Is something so wondrous as an instant pork cutlet bowl allowed to exist in our reality?

Katsudon is one of Japan’s greatest meals…provided you’re not the one doing the cooking. The katsu part of the rice bowl’s name refers to a pork cutlet, and as delicious as katsu is, breading and deep-frying it in your home kitchen, plus adding the egg coating and other seasonings, then dealing with the cleanup afterward, can be a pretty big hassle.

But what if you could have the pleasure of katsudon with next to no effort involved in preparing it? That’s the sounds-too-good-to-be-true offer Japan’s Amano Foods makes with its instant freeze-dried tonkatsu.

Amano makes all sorts of freeze-dried soup packets for things like miso soup and tonjiru stew. But we’re talking about a solid food here, and we have to admit we were a little skeptical about the idea of a freeze-dried pork cutlet that you prepare by pouring boiling water over it. Our visual first impression wasn’t particularly reassuring either, as right out of the package it looks more like a block of tofu than a pork cutlet.

Preparing the katsu is simple, with not much to do other than pouring boiling water over it. It’s recommended that you transfer it to a slightly larger bowl first, since it’ll expand as it absorbs the water. Once the water is boiled, pour 120 milliliters (4.1 ounces) onto the cutlet, insert your chopsticks into one of the openings in the pre-semi-sliced piece of meat, and gently jostle the cutlet for 60 seconds.

As soon as we poured on the water, a delicious aroma of bonito stock wafted up with the steam, making our stomach growl just like it does at the scent of restaurant katsudon.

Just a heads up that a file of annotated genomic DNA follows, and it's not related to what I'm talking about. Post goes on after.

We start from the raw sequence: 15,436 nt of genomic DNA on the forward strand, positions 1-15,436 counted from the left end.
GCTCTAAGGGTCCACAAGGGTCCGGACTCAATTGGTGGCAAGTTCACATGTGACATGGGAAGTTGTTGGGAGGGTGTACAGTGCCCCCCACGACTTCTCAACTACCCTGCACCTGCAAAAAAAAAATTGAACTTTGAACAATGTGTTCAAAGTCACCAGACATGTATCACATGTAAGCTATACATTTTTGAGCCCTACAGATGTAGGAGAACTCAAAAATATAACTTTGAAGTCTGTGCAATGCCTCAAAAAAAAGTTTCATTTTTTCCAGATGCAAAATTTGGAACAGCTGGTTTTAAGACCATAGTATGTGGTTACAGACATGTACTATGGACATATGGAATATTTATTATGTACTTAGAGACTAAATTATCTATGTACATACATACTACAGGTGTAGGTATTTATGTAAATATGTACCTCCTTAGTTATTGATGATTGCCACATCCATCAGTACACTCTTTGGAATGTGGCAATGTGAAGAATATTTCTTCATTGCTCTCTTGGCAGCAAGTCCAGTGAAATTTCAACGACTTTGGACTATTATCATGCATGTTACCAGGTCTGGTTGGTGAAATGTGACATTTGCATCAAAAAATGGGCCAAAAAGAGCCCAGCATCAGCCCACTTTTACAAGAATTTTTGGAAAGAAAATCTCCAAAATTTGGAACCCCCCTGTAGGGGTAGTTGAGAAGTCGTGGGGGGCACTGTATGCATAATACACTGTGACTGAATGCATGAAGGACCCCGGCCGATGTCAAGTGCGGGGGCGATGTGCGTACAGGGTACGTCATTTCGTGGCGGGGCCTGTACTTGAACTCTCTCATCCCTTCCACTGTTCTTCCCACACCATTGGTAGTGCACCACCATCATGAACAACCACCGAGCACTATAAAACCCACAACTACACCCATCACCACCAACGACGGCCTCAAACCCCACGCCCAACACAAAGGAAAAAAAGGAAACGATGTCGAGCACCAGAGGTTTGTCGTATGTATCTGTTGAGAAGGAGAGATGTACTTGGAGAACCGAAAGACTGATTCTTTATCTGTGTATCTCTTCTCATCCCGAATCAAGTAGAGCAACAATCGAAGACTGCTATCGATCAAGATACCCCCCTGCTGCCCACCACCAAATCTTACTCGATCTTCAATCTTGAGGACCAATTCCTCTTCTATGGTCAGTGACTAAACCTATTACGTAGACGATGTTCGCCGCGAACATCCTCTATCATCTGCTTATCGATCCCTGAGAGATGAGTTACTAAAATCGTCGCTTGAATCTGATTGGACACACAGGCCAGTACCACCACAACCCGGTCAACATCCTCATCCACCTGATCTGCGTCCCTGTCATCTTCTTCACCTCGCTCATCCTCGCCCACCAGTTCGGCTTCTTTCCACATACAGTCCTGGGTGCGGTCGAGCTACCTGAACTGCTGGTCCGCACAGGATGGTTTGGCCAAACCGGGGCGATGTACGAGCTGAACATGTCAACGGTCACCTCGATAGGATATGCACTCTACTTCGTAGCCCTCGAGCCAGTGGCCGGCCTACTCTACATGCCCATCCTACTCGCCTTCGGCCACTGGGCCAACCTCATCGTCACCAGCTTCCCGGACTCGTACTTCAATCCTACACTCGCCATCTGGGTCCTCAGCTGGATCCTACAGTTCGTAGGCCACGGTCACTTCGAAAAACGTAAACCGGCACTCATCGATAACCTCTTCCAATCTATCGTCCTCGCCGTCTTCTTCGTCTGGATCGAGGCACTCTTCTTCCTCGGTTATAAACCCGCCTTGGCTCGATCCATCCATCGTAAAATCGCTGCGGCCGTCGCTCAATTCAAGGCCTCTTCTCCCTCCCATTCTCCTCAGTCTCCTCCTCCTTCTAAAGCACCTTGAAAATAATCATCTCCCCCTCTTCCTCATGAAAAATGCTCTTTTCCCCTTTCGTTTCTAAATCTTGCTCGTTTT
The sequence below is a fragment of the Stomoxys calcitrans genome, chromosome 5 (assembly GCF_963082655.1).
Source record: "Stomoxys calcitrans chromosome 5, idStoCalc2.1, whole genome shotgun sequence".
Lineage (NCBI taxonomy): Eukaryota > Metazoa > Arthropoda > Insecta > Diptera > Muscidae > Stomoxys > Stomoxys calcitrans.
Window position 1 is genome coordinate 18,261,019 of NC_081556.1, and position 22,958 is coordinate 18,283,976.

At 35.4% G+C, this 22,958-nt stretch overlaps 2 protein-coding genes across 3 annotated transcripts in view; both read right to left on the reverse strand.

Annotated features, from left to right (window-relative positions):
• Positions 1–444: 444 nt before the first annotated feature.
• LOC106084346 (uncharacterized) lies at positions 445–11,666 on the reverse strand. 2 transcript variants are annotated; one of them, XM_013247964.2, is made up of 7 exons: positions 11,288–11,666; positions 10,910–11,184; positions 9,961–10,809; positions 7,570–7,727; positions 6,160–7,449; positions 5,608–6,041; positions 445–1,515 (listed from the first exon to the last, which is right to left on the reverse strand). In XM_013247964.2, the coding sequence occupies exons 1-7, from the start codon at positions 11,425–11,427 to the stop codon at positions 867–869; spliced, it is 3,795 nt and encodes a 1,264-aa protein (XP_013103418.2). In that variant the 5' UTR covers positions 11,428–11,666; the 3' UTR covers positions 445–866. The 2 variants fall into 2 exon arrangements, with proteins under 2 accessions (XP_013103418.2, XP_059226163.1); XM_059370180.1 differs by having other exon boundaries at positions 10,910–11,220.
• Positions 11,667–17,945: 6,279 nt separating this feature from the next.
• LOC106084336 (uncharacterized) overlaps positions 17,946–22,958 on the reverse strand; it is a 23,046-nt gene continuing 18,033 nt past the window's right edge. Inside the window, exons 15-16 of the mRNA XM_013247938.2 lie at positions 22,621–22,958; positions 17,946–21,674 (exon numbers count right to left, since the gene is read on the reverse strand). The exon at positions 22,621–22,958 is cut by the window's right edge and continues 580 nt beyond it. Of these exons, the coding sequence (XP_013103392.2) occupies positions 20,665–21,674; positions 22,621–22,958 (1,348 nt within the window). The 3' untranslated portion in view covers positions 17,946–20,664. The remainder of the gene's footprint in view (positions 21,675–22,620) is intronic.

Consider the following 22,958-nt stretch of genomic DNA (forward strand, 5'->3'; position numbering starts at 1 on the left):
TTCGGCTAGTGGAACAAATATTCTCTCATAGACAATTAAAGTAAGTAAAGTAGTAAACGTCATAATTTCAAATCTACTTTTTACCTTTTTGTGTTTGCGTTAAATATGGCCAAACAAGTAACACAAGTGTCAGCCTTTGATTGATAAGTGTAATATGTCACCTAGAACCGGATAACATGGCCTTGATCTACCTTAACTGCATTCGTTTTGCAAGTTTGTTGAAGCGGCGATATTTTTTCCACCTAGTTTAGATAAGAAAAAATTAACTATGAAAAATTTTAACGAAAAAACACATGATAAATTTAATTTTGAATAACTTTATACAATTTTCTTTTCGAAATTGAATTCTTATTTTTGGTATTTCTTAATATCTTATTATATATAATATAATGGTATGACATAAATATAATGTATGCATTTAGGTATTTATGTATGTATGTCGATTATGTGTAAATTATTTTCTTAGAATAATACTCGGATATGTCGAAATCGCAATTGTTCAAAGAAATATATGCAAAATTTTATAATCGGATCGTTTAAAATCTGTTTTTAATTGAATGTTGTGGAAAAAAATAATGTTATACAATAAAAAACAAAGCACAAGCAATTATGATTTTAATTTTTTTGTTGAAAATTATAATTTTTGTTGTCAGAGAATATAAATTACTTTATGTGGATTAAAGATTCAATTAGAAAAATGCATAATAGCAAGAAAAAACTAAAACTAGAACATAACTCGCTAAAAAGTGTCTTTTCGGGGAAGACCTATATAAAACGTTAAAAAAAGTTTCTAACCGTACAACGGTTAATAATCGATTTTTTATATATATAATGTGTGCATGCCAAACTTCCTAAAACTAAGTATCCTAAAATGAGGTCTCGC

Rice isn’t included with the cutlet, so you’ll need to prepare it separately, but you can easily heat up a microwave pack while you’re boiling the water. With katsu and rice both ready, it was time to combine them into a katsudon.

Taste-testing duty/privilege fell to our Japanese-language reporter Anji Tabata, and she was immediately impressed with the flavor and texture of the meat. The pork loin is neither soggy nor crumbly, but pleasantly meaty, and the breading is wonderfully flavorful too with the soy and katsu sauce that soaks into it. Even the egg is properly fluffy and creamy in flavor, and the mitsuba (Japanese parsley) leaves give the whole thing a nice, classy touch too.

It would have been better still if the meat was even thicker and juicier, but honestly, that’s not really much of a criticism as we’ve never found a piece of meat that we thought was too thick and juicy.

So in the end, instant freeze-dried katsudon really did satisfy Anji’s katsudon cravings because it really does taste like katsudon. It’s available here through Amano Foods online shop in a two-pack for 1,900 yen (US$12.90), which isn’t amazingly cheap, but isn’t all that bad either considering you’re paying for the wonder of instant katsudon, and especially when its freeze-dried nature means you can enjoy it while traveling or camping too.

Photos ©SoraNews24
● Want to hear about SoraNews24’s latest articles as soon as they’re published? Follow us on Facebook and Twitter!
[ Read in Japanese ]